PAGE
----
Since the United States federal government got itself involved in post-secondary education and subsidizing tuition rates through the means of student loans, the cost of seeking higher education has soared. Due to artificial pricing because of Republican and Democratic politicians, graduates are leaving school with increased debt loads and worthless pieces of papers known as degrees.
According to the New York Federal Reserve and Bureau of Economic Analysis, cumulative student loan growth has skyrocketed more than 500 percent. It has also been reported each quarter for the past year or so of how the student loan debt and delinquency rates are higher than credit card debt, automobile loans and other forms of non-mortgage debt.
In fact, CourseSmart.com published an interesting infographic that looks at how college tuition has risen 1,120 percent since 1978. This is higher than the rise in medical care (600 percent), housing (375 percent) and food (220 percent) costs.
Despite the good intentions of bureaucrats to provide everyone with the opportunity to acquire an education, there are quite a few unintended consequences: debts that will be burden for perhaps a graduate’s entire life, a worthless diploma, a misallocation of skills in the overall economy in favor of a liberal arts education and the potential impact on the taxpayers who might have to cover the cost of these loans.
Unfortunately for many college students, they’re missing out on terrific opportunities because some of the occupations that are high in demand are frowned upon by society, such as careers as a plumber, electrician, receptionist or even a paralegal assistant. Instead, students are encouraged throughout their entire lives by their parents and teachers to become doctors, lawyers and even teachers (nice pension, two months off each year, etc.).
Look at it this way, if 10,000 students seek a degree in art history and there are only 2,000 positions available in such a field then those 8,000 students will have wasted huge sums of money and will have lost out on the opportunity to gain the necessary skills for other forms of employment.
What’s also interesting is that CareerCast.com, which provided the list below, listed 20 jobs that do not require a four-year college degree. Some of these jobs include being a dental hygienist, stenographer/court reporter, surveyor, insurance agent and others. Instead of being $25,000 in debt for many years to come, these positions provide average annual incomes of around $50,000, but of course they’re not in higher standing as a lawyer.
Much of the work listed below is consistent and respectable that will always be around. Although vocational training and skilled-trade education have been promoted for the last few years, especially at the height of the economic collapse in 2007 and 2008, students are still shunning these lines of work in order to pursue their “dream jobs.”
For blue-collar work, jobs like plumbing, electrician and pest control can provide the chance to be your own boss, establish your own schedule and the opportunity to make a very good salary. All you have to do is perform a quick Google search of the numerous success stories in these fields and you’ll soon realize that these jobs are more than what has been depicted in the media, in schools and at home.
In regards to white-collar work, such as positions in web development, administration and bookkeeping, they also place a significant role in the overall economy without having to perform backbreaking labor. For instance, administrative duties are needed in small-, medium- and large-sized businesses all over the world. Although it has grown to be competitive over the past few years, completing administrative functions can also lead to other titles within the firm.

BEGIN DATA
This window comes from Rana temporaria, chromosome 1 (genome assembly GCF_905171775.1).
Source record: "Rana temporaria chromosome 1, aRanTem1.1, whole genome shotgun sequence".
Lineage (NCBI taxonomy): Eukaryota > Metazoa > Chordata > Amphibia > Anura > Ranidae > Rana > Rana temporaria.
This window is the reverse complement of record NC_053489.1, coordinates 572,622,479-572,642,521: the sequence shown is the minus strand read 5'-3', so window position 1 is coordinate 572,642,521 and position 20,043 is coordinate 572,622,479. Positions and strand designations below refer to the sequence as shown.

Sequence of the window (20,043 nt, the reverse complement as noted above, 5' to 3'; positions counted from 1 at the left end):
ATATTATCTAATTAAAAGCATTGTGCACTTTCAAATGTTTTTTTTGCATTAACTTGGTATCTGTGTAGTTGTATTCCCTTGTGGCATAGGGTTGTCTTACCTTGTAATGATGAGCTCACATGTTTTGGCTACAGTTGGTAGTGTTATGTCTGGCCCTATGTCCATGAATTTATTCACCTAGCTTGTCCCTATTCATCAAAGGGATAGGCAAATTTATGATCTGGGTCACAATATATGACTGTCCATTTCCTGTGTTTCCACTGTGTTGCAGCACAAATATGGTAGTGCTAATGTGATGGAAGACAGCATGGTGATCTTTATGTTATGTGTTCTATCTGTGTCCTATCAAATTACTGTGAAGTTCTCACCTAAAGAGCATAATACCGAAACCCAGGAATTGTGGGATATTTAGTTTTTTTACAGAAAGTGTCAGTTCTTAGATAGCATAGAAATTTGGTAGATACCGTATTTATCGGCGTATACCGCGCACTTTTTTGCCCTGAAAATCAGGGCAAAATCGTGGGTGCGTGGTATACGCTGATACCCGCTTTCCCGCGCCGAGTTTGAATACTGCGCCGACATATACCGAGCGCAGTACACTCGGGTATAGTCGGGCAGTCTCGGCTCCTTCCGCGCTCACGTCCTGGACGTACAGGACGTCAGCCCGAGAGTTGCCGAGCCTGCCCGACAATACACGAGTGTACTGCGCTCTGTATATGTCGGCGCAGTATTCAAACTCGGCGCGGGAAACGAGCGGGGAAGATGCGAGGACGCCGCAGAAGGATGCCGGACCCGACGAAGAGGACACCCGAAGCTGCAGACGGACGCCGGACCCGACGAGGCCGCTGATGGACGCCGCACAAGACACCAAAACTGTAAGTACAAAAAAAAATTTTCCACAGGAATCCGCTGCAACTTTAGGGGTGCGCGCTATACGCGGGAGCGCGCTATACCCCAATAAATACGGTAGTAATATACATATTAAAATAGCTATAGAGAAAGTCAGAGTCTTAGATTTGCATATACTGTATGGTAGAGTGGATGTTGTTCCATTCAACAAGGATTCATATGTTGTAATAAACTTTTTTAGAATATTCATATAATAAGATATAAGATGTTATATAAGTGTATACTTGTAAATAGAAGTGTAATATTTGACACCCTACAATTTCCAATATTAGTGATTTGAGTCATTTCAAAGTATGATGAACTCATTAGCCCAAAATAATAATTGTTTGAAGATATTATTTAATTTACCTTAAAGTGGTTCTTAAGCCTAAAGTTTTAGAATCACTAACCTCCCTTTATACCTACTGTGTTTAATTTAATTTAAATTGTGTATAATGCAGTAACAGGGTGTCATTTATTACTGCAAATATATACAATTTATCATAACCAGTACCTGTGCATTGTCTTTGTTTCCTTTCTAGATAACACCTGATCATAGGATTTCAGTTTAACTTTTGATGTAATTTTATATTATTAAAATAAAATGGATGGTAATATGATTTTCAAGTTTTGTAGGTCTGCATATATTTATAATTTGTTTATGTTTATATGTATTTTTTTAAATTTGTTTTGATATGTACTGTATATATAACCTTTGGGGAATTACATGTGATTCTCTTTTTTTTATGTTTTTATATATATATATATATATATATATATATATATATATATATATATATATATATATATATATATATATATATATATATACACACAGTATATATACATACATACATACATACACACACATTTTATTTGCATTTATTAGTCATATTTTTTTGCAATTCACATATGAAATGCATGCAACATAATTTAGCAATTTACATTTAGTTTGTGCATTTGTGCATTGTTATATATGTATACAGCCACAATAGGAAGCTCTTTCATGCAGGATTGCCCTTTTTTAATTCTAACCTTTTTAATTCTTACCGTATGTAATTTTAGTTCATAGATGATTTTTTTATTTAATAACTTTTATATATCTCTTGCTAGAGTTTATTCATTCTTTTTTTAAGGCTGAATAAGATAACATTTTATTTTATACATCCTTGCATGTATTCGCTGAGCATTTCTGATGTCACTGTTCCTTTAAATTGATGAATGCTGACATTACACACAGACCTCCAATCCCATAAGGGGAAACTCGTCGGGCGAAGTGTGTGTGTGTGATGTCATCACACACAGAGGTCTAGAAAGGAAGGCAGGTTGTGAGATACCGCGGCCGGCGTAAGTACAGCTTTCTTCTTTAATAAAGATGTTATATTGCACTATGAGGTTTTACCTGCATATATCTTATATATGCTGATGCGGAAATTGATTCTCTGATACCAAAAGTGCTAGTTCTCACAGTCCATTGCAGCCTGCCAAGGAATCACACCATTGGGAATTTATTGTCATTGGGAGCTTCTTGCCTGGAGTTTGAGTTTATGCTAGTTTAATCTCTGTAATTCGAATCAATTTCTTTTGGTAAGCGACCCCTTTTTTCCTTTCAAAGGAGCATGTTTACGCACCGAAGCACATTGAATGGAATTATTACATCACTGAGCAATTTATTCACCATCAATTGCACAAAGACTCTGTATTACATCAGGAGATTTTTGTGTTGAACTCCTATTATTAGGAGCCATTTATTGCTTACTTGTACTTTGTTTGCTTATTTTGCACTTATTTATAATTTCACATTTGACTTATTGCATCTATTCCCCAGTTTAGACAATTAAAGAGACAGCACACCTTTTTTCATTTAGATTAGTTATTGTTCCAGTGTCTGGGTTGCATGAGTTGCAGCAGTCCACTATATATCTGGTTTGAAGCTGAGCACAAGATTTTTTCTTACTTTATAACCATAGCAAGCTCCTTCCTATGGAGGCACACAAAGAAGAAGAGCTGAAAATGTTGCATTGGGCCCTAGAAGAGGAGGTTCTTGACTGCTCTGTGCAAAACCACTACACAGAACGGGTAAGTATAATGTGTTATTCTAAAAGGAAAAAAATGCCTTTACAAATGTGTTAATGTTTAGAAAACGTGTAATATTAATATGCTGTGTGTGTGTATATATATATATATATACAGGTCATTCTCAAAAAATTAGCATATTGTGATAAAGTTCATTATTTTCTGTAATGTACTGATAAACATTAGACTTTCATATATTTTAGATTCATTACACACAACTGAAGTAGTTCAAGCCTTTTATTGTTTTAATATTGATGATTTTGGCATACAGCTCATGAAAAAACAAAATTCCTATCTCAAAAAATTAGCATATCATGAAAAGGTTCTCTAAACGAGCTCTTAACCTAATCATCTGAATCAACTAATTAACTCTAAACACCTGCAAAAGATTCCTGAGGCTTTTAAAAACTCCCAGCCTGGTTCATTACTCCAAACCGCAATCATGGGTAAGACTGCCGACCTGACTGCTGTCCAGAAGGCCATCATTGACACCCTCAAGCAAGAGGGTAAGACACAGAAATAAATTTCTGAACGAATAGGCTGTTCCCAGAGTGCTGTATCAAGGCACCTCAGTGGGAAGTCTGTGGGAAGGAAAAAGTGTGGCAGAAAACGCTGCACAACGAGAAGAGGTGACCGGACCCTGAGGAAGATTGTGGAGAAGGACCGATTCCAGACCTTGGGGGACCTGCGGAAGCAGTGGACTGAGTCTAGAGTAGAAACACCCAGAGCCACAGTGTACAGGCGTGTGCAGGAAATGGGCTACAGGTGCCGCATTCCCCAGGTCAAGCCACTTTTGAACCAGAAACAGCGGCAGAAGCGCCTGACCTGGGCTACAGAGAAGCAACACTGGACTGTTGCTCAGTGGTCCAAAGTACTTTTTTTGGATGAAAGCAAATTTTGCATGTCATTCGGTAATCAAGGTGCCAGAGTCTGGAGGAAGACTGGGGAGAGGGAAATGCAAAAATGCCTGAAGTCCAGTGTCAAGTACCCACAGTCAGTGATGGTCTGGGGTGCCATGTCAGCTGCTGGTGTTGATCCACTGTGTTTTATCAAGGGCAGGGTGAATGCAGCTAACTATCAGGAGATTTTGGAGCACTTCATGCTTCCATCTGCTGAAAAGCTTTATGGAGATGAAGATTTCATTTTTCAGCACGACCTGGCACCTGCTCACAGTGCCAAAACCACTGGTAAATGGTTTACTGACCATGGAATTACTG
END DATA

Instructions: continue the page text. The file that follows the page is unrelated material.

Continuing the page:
The Bureau of Labor Statistics (BLS) noted in its analysis of the increase in jobs for the next several years. What this means is that there is a still a window of opportunity for children in high school right now to seek these endeavors. It also confirms that a family doesn’t have to get a second mortgage, obtain a second job or hawk jewelry to send their child through school. A student doesn’t also have to be indebted to the federal and state governments or financial institutions for decades to come.
Is a college degree the most overrated product in the United States?
Here are the 14 jobs that will thrive in the economic collapse and don’t require a college degree:
1. Web Developer | Median Salary: $75,660 | Projected Increase In Jobs Through 2020 (BLS): +22%
2. Communications Equipment Mechanic | Median Salary: $54,710 | Projected Increase In Jobs Through 2020 (BLS): +15%
3. Electrician | Median Salary: $48,250 | Projected Increase In Jobs Through 2020 (BLS): +23%
4. Paralegal Assistant | Median Salary: $46,680 | Projected Increase In Jobs Through 2020 (BLS): +18%
5. Plumber | Median Salary: $46,660 | Projected Increase In Jobs Through 2020 (BLS): +26%
6. Industrial Machine Repairer | Median Salary: $44,160 | Projected Increase In Jobs Through 2020 (BLS): +19%
7. Glazier | Median Salary: $36,640 | Projected Increase In Jobs Through 2020 (BLS): +42%
8. Automobile Body Repairer | Median Salary: $34,660 | Projected Increase In Jobs Through 2020 (BLS): +17%
9. Administrative/Executive Assistant | Median Salary: $34,660 | Projected Increase In Jobs Through 2020 (BLS): +12%
10. Bookkeeper | Median Salary: $34,040 | Projected Increase In Jobs Through 2020 (BLS): +14%
11. Pest Control Worker | Median Salary: $30,340 | Projected Increase In Jobs Through 2020 (BLS): +24%
12. Skin Care Specialist | Median Salary: $28,920 | Projected Increase In Jobs Through 2020 (BLS): +25%
13. Receptionist | Median Salary: $ 25,240 | Projected Increase In Jobs Through 2020 (BLS): +24%
14. Hair Stylist | Median Salary: $22,500 | Projected Increase In Jobs Through 2020 (BLS): +14%